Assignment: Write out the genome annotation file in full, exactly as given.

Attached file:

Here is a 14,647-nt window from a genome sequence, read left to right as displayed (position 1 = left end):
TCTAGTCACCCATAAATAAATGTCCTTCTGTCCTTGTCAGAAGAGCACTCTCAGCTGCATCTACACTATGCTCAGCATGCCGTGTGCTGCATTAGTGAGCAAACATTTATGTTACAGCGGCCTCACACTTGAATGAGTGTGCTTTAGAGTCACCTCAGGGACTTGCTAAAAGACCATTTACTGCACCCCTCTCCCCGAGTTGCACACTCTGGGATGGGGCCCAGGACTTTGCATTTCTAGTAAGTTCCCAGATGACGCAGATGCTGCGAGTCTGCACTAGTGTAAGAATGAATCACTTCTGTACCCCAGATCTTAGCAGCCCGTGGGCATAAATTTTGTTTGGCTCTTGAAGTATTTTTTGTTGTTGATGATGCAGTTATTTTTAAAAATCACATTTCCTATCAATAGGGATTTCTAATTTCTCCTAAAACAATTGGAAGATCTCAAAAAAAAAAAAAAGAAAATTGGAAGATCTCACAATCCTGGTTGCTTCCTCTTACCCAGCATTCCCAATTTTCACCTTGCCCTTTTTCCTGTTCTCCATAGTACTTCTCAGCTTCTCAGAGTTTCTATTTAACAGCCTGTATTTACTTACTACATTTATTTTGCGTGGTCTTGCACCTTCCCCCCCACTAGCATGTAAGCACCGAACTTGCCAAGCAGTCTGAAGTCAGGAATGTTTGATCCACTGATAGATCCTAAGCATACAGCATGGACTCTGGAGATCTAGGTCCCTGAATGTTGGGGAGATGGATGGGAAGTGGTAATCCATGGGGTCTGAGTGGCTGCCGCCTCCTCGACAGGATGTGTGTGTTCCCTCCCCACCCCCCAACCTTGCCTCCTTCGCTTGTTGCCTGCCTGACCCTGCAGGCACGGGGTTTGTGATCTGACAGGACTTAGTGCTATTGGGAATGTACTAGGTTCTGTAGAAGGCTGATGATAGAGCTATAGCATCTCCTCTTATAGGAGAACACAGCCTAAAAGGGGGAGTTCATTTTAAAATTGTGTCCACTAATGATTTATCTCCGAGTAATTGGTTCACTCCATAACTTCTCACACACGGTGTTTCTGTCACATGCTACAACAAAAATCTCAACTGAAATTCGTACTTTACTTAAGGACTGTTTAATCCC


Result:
Here is a 14,647-nt window from a genome sequence, read left to right as displayed (position 1 = left end):
TCTAGTCACCCATAAATAAATGTCCTTCTGTCCTTGTCAGAAGAGCACTCTCAGCTGCATCTACACTATGCTCAGCATGCCGTGTGCTGCATTAGTGAGCAAACATTTATGTTACAGCGGCCTCACACTTGAATGAGTGTGCTTTAGAGTCACCTCAGGGACTTGCTAAAAGACCATTTACTGCACCCCTCTCCCCGAGTTGCACACTCTGGGATGGGGCCCAGGACTTTGCATTTCTAGTAAGTTCCCAGATGACGCAGATGCTGCGAGTCTGCACTAGTGTAAGAATGAATCACTTCTGTACCCCAGATCTTAGCAGCCCGTGGGCATAAATTTTGTTTGGCTCTTGAAGTATTTTTTGTTGTTGATGATGCAGTTATTTTTAAAAATCACATTTCCTATCAATAGGGATTTCTAATTTCTCCTAAAACAATTGGAAGATCTCAAAAAAAAAAAAAAGAAAATTGGAAGATCTCACAATCCTGGTTGCTTCCTCTTACCCAGCATTCCCAATTTTCACCTTGCCCTTTTTCCTGTTCTCCATAGTACTTCTCAGCTTCTCAGAGTTTCTATTTAACAGCCTGTATTTACTTACTACATTTATTTTGCGTGGTCTTGCACCTTCCCCCCCACTAGCATGTAAGCACCGAACTTGCCAAGCAGTCTGAAGTCAGGAATGTTTGATCCACTGATAGATCCTAAGCATACAGCATGGACTCTGGAGATCTAGGTCCCTGAATGTTGGGGAGATGGATGGGAAGTGGTAATCCATGGGGTCTGAGTGGCTGCCGCCTCCTCGACAGGATGTGTGTGTTCCCTCCCCACCCCCCAACCTTGCCTCCTTCGCTTGTTGCCTGCCTGACCCTGCAGGCACGGGGTTTGTGATCTGACAGGACTTAGTGCTATTGGGAATGTACTAGGTTCTGTAGAAGGCTGATGATAGAGCTATAGCATCTCCTCTTATAGGAGAACACAGCCTAAAAGGGGGAGTTCATTTTAAAATTGTGTCCACTAATGATTTATCTCCGAGTAATTGGTTCACTCCATAACTTCTCACACACGGTGTTTCTGTCACATGCTACAACAAAAATCTCAACTGAAATTCGTACTTTACTTAAGGACTGTTTAATCCC